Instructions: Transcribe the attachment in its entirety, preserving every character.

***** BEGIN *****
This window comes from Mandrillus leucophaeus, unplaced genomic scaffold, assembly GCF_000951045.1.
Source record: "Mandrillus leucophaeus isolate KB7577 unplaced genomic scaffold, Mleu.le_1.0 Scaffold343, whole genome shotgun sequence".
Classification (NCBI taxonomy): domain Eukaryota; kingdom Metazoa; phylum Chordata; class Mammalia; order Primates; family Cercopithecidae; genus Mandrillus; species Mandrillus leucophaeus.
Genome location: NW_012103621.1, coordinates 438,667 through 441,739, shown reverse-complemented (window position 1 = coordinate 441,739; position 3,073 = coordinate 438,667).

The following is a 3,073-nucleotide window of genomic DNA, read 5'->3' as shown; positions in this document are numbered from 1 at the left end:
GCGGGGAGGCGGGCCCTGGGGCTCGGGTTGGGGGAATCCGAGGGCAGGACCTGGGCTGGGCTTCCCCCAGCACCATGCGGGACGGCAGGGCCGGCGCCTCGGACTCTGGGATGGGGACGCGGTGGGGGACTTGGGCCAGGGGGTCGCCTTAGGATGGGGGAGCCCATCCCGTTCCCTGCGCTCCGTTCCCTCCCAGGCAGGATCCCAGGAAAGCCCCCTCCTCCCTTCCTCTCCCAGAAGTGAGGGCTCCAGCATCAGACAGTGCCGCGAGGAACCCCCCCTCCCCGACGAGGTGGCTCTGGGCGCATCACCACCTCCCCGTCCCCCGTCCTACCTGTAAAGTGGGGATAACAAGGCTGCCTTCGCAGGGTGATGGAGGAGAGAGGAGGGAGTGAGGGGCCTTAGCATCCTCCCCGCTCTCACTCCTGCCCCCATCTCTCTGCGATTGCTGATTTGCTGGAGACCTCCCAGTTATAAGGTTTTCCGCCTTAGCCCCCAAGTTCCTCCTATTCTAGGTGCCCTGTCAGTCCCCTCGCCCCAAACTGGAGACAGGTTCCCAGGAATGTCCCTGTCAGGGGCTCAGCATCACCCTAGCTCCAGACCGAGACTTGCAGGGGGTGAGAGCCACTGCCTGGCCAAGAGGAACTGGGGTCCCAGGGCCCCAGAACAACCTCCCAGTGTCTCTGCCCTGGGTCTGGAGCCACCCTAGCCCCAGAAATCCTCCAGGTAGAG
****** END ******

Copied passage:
This window comes from Mandrillus leucophaeus, unplaced genomic scaffold, assembly GCF_000951045.1.
Source record: "Mandrillus leucophaeus isolate KB7577 unplaced genomic scaffold, Mleu.le_1.0 Scaffold343, whole genome shotgun sequence".
Classification (NCBI taxonomy): domain Eukaryota; kingdom Metazoa; phylum Chordata; class Mammalia; order Primates; family Cercopithecidae; genus Mandrillus; species Mandrillus leucophaeus.
Genome location: NW_012103621.1, coordinates 438,667 through 441,739, shown reverse-complemented (window position 1 = coordinate 441,739; position 3,073 = coordinate 438,667).

The following is a 3,073-nucleotide window of genomic DNA, read 5'->3' as shown; positions in this document are numbered from 1 at the left end:
GCGGGGAGGCGGGCCCTGGGGCTCGGGTTGGGGGAATCCGAGGGCAGGACCTGGGCTGGGCTTCCCCCAGCACCATGCGGGACGGCAGGGCCGGCGCCTCGGACTCTGGGATGGGGACGCGGTGGGGGACTTGGGCCAGGGGGTCGCCTTAGGATGGGGGAGCCCATCCCGTTCCCTGCGCTCCGTTCCCTCCCAGGCAGGATCCCAGGAAAGCCCCCTCCTCCCTTCCTCTCCCAGAAGTGAGGGCTCCAGCATCAGACAGTGCCGCGAGGAACCCCCCCTCCCCGACGAGGTGGCTCTGGGCGCATCACCACCTCCCCGTCCCCCGTCCTACCTGTAAAGTGGGGATAACAAGGCTGCCTTCGCAGGGTGATGGAGGAGAGAGGAGGGAGTGAGGGGCCTTAGCATCCTCCCCGCTCTCACTCCTGCCCCCATCTCTCTGCGATTGCTGATTTGCTGGAGACCTCCCAGTTATAAGGTTTTCCGCCTTAGCCCCCAAGTTCCTCCTATTCTAGGTGCCCTGTCAGTCCCCTCGCCCCAAACTGGAGACAGGTTCCCAGGAATGTCCCTGTCAGGGGCTCAGCATCACCCTAGCTCCAGACCGAGACTTGCAGGGGGTGAGAGCCACTGCCTGGCCAAGAGGAACTGGGGTCCCAGGGCCCCAGAACAACCTCCCAGTGTCTCTGCCCTGGGTCTGGAGCCACCCTAGCCCCAGAAATCCTCCAGGTAGAG